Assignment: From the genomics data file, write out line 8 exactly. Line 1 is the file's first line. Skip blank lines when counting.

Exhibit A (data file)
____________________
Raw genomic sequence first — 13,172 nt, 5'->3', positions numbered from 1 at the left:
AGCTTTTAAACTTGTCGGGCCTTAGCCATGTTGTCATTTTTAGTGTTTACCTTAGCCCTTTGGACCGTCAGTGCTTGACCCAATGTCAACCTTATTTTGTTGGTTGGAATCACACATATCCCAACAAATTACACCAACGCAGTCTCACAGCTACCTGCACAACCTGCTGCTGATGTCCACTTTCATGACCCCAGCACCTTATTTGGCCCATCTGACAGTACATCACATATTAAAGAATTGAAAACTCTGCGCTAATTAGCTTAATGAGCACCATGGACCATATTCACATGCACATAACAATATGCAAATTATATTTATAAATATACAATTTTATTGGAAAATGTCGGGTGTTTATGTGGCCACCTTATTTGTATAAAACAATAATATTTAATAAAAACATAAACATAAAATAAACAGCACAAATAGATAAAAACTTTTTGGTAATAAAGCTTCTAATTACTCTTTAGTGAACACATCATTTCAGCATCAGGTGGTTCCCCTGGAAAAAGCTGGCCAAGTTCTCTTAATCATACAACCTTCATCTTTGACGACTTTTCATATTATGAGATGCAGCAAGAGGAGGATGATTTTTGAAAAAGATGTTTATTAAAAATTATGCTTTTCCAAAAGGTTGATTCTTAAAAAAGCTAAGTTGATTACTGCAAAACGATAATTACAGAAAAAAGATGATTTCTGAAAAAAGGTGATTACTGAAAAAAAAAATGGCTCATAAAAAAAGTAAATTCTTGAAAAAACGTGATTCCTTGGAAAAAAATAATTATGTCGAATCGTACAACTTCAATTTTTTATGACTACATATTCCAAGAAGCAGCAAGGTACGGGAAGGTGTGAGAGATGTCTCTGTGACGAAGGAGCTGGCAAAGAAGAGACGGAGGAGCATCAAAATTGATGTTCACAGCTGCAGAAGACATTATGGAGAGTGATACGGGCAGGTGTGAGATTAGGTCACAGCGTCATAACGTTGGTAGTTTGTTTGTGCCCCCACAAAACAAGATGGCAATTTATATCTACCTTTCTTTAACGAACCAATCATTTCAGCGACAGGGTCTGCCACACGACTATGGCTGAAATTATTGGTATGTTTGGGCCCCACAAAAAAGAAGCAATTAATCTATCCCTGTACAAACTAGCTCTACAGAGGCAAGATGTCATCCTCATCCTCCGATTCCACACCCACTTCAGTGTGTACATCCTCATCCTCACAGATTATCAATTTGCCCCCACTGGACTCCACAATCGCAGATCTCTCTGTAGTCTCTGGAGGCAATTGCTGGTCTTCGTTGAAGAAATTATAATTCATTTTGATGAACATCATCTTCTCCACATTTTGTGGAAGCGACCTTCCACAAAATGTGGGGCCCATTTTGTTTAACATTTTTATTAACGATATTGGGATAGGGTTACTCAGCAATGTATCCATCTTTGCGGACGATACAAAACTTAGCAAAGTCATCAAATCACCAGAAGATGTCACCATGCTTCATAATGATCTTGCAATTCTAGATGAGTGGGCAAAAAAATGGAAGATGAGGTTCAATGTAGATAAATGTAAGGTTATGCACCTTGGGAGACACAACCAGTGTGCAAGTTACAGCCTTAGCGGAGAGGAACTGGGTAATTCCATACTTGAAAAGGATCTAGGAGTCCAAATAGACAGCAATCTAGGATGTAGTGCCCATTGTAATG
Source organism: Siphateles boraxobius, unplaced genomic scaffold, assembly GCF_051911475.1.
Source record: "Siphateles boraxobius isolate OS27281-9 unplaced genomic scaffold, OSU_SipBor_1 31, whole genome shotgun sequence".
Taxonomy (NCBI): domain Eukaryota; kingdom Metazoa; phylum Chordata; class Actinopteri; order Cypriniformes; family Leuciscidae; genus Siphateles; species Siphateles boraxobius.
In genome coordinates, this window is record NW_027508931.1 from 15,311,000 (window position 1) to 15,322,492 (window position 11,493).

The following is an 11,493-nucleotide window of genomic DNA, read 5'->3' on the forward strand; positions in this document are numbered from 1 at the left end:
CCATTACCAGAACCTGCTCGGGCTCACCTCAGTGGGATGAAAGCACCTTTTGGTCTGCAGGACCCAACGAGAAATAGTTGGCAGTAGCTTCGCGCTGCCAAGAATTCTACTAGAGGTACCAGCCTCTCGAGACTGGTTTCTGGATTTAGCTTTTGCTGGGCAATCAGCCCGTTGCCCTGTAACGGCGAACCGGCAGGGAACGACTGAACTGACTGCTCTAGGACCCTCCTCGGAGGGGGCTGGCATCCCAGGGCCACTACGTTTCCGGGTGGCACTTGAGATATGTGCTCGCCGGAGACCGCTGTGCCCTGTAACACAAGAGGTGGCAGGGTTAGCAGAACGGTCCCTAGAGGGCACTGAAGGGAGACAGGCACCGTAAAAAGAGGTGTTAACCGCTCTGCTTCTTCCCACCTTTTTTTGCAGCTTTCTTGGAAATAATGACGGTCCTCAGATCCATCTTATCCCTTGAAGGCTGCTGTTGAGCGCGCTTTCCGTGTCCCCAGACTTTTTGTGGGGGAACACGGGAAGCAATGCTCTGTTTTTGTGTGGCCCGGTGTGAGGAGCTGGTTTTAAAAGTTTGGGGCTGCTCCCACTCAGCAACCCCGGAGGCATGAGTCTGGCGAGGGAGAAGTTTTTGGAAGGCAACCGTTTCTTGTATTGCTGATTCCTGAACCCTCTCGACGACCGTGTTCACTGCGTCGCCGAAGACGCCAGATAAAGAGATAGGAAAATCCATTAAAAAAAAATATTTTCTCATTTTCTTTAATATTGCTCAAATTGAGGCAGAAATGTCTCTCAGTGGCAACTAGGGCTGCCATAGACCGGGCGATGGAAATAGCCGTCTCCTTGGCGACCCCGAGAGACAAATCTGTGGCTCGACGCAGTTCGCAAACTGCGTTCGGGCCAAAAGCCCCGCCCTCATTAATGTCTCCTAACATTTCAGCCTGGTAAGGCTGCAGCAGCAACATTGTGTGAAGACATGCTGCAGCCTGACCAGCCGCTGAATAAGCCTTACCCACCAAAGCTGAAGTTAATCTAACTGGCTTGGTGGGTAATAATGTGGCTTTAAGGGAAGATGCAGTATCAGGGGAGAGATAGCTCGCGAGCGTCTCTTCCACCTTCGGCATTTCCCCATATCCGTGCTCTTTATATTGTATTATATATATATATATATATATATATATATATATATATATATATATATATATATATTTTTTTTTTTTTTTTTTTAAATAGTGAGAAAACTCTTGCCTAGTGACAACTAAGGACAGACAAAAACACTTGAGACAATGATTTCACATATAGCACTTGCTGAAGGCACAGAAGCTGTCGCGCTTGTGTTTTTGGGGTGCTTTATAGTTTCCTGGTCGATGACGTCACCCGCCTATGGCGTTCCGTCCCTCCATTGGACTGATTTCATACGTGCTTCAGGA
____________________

CCATTACCAGAACCTGCTCGGGCTCACCTCAGTGGGATGAAAGCACCTTTTGGTCTGCAGGACCCAACGAGAAATAGTTGGCAGTAGCTTCGCGCTGCCAAGAATTCTACTAGAGGTACCAGCCTCTCGAGACTGGTTTCTGGATTTAGCTTTTGCTGGGCAATCAGCCCGTTGCCCTGTAACGGCGAACCGGCAGGGAACGACTGAACTGACTGCTCTAGGACCCTCCTCGGAGGGGGCTGGCATCCCAGGGCCACTACGTTTCCGGGTGGCACTTGAGATATGTGCTCGCCGGAGACCGCTGTGCCCTGTAACACAAGAGGTGGCAGGGTTAGCAGAACGGTCCCTAGAGGGCACTGAAGGGAGACAGGCACCGTAAAAAGAGGTGTTAACCGCTCTGCTTCTTCCCACCTTTTTTTGCAGCTTTCTTGGAAATAATGACGGTCCTCAGATCCATCTTATCCCTTGAAGGCTGCTGTTGAGCGCGCTTTCCGTGTCCCCAGACTTTTTGTGGGGGAACACGGGAAGCAATGCTCTGTTTTTGTGTGGCCCGGTGTGAGGAGCTGGTTTTAAAAGTTTGGGGCTGCTCCCACTCAGCAACCCCGGAGGCATGAGTCTGGCGAGGGAGAAGTTTTTGGAAGGCAACCGTTTCTTGTATTGCTGATTCCTGAACCCTCTCGACGACCGTGTTCACTGCGTCGCCGAAGACGCCAGATAAAGAGATAGGAAAATCCATTAAAAAAAAATATTTTCTCATTTTCTTTAATATTGCTCAAATTGAGGCAGAAATGTCTCTCAGTGGCAACTAGGGCTGCCATAGACCGGGCGATGGAAATAGCCGTCTCCTTGGCGACCCCGAGAGACAAATCTGTGGCTCGACGCAGTTCGCAAACTGCGTTCGGGCCAAAAGCCCCGCCCTCATTAATGTCTCCTAACATTTCAGCCTGGTAAGGCTGCAGCAGCAACATTGTGTGAAGACATGCTGCAGCCTGACCAGCCGCTGAATAAGCCTTACCCACCAAAGCTGAAGTTAATCTAACTGGCTTGGTGGGTAATAATGTGGCTTTAAGGGAAGATGCAGTATCAGGGGAGAGATAGCTCGCGAGCGTCTCTTCCACCTTCGGCATTTCCCCATATCCGTGCTCTTTATATTGTATTATATATATATATATATATATATATATATATATATATATATATATATATATATATTTTTTTTTTTTTTTTTTTAAATAGTGAGAAAACTCTTGCCTAGTGACAACTAAGGACAGACAAAAACACTTGAGACAATGATTTCACATATAGCACTTGCTGAAGGCACAGAAGCTGTCGCGCTTGTGTTTTTGGGGTGCTTTATAGTTTCCTGGTCGATGACGTCACCCGCCTATGGCGTTCCGTCCCTCCATTGGACTGATTTCATACGTGCTTCAGGA